Mississippi Teen Builds Business By Breeding, Selling Birds

This Aug. 2021 photo shows BB Ingram, 13, at "BB's Barnyard" in Starkville, Miss.  Ingram raises and sells birds at "BB's Barnyard." Along with breeding skills, Ingram knows the techniques of marketing and entrepreneurship.  (Tyler B. Jones/The Commercial Dispatch via AP)
This Aug. 2021 photo shows BB Ingram, 13, at "BB's Barnyard" in Starkville, Miss. Ingram raises and sells birds at "BB's Barnyard." Along with breeding skills, Ingram knows the techniques of marketing and entrepreneurship. (Tyler B. Jones/The Commercial Dispatch via AP)

STARKVILLE, Miss. (AP) — Less than two miles outside of Starkville city limits, a young entrepreneur with a passion for farm animals is building a business for the birds.

While many teenagers are home playing video games or watching the latest TikTok, BB Ingram, 13, spends her free time breeding and selling chickens, quail, roosters and goats.

Hailing from an animal-loving family, Ingram has always been surrounded by animals, but three years ago, she decided to take her interests to the next level. After researching chicken breeding, she took up raising chickens and has become a local success.

“I started watching some YouTube videos on incubating,” Ingram said. “After a few weeks of watching those, we went to Tractor Supply and we got incubators that I tried out, and it kind of just went from there.”

After mastering chicken breeding with her first and favorite chicken, Bethany, Ingram learned how to raise quails, roosters and peacocks. All of these birds live in her backyard barnyard, along with all of her family’s other animals — pigs, rabbits, goats and more. While her family all pitches in to help with the animals, Ingram said she is the one in charge of the fowl.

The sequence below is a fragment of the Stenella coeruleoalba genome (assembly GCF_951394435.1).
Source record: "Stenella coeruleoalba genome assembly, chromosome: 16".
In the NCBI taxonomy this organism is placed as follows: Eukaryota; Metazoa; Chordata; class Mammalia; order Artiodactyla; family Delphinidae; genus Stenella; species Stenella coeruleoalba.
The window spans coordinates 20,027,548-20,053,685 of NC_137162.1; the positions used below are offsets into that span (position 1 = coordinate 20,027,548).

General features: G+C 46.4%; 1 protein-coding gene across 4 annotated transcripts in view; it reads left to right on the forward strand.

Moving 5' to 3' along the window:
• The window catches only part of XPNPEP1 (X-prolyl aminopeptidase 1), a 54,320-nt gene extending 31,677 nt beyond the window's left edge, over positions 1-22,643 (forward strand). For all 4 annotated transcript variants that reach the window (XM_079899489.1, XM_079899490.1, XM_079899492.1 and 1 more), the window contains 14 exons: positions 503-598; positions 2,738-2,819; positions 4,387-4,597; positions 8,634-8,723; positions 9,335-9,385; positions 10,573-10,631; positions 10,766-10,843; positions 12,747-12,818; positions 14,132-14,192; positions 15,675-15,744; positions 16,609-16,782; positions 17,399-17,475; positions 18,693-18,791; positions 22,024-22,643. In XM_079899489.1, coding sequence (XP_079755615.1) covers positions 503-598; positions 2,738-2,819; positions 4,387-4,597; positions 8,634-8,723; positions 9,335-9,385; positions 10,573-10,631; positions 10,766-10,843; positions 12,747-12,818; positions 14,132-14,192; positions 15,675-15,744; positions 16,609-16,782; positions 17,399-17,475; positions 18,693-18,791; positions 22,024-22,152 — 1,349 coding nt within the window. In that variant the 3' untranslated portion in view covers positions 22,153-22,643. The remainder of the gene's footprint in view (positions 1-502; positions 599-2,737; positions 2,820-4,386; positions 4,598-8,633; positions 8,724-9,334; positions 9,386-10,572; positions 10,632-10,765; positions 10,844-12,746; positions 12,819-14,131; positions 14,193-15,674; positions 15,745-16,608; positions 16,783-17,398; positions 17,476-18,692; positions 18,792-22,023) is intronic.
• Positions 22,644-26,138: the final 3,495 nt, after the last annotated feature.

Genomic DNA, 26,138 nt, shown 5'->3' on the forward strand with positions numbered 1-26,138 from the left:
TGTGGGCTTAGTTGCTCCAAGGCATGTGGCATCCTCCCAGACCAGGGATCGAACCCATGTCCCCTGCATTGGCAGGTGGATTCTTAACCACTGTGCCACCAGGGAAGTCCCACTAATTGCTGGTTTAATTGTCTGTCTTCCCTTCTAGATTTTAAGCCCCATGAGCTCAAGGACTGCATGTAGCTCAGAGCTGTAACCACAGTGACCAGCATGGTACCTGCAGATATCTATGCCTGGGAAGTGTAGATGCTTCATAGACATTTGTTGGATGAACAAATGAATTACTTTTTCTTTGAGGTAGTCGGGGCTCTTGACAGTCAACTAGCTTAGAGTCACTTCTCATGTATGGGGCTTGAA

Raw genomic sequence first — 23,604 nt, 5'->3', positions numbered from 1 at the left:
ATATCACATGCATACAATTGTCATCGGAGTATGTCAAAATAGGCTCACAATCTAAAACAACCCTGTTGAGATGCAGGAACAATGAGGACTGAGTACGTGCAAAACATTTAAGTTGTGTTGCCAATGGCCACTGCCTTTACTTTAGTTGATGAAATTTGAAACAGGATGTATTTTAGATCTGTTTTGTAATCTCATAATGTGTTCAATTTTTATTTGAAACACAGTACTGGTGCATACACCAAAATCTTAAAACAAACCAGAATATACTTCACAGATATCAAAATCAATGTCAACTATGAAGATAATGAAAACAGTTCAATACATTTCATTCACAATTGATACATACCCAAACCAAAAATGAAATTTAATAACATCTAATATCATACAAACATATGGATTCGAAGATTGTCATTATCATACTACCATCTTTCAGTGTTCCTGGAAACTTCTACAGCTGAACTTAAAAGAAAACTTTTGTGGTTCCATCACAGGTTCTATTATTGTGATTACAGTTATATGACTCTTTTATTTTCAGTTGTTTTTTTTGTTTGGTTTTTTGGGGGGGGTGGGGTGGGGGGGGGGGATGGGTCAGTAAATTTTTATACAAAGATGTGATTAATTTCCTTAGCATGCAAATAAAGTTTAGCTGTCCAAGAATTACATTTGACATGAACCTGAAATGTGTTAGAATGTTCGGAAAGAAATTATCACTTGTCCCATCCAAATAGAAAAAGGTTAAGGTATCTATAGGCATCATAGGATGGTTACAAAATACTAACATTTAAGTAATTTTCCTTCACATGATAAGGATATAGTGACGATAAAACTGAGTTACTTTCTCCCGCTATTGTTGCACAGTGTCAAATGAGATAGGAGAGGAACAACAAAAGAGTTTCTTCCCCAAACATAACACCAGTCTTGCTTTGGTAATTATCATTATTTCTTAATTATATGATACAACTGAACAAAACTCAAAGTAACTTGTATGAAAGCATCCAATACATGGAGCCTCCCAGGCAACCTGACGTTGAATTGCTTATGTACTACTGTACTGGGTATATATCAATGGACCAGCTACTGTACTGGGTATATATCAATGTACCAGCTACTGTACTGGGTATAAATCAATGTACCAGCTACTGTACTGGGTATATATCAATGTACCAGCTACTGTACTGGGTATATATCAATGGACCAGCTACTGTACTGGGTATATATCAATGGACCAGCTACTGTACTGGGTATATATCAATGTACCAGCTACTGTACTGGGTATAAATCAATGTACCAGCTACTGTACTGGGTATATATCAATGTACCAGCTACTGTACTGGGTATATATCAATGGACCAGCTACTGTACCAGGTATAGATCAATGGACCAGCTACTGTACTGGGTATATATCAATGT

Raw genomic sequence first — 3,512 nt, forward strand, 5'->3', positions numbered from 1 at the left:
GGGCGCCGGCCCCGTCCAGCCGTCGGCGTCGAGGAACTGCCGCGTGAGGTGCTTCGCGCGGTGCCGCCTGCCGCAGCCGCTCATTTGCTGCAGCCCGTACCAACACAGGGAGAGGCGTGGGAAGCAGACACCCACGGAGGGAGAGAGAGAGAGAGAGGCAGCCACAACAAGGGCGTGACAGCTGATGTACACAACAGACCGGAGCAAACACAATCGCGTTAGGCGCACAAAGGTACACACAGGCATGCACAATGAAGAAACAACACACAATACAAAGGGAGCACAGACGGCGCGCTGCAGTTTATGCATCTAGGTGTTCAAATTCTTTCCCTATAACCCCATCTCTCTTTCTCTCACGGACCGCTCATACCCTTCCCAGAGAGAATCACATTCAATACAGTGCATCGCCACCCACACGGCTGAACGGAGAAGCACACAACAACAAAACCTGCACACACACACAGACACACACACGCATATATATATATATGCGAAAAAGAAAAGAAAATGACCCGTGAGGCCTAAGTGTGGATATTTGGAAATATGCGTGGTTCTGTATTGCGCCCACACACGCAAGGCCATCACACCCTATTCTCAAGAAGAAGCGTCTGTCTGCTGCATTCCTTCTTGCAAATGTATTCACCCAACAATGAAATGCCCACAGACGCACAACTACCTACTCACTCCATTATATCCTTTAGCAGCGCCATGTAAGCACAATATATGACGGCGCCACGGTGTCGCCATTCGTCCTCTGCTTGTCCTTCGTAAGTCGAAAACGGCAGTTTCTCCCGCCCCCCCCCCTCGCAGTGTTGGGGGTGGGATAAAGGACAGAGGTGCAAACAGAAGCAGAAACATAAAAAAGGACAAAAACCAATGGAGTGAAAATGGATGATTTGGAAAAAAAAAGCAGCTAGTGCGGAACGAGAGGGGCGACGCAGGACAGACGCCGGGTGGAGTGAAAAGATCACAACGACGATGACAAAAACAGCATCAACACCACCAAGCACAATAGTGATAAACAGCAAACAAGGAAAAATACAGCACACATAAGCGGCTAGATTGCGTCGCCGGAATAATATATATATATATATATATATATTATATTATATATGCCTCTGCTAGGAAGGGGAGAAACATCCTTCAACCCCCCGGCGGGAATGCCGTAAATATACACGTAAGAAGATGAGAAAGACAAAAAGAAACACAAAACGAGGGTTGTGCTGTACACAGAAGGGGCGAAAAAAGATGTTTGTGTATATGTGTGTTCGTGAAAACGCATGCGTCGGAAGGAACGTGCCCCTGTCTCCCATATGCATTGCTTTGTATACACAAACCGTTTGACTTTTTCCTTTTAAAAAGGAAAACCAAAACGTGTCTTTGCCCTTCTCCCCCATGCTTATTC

Ingram wakes up every day about 5 a.m. to feed and take care of her chickens. Being involved at her school, Hebron Christian School, and active in sports, she has learned to manage her time wisely.

“These animals rely on me,” Ingram said. “If I don’t feed them, then that’s on me. So, I’ve learned a lot of responsibility and learned how to manage my time by taking care of them.”

During the February winter storm, Ingram was outside for hours breaking up ice for the animals so they could get to their water bowls. She said she knows her responsibility is to care for the animals and does whatever she can to help them.

When Ingram established herself as a breeder, she decided she wanted to sell the hundreds of birds she was producing. Along with selling at local animal auctions, she created “BB’s Barnyard” on Facebook, which gains hundreds of viewers a week and where she has learned valuable marketing and entrepreneurial skills, she said.

“It’s just a hobby I like to do,” Ingram said. “I just like being around the animals and now I can sell them to people all across the state.”

Ingram said people come to tour her barnyard regularly to purchase birds or to just visit with some animals. Ingram’s mom, Joni, said her daughter has spent countless hours researching different ways to incubate the birds and how to mix various breeds together.

“She’s the one that knows about the incubator,” Joni said. “She knows when to turn it on, when to put them in lock down. She keeps her records.”

After years of raising chickens, Ingram said she recently has taken an interest in selling goats and plans to work with more of them in the near future. While she may be young, she said she is excited for what the future holds as a breeder and hopes to work with animals when she grows up.

“I’m not quite sure what I want to do yet when I get older, but I know I want to keep working with animals,” Ingram said.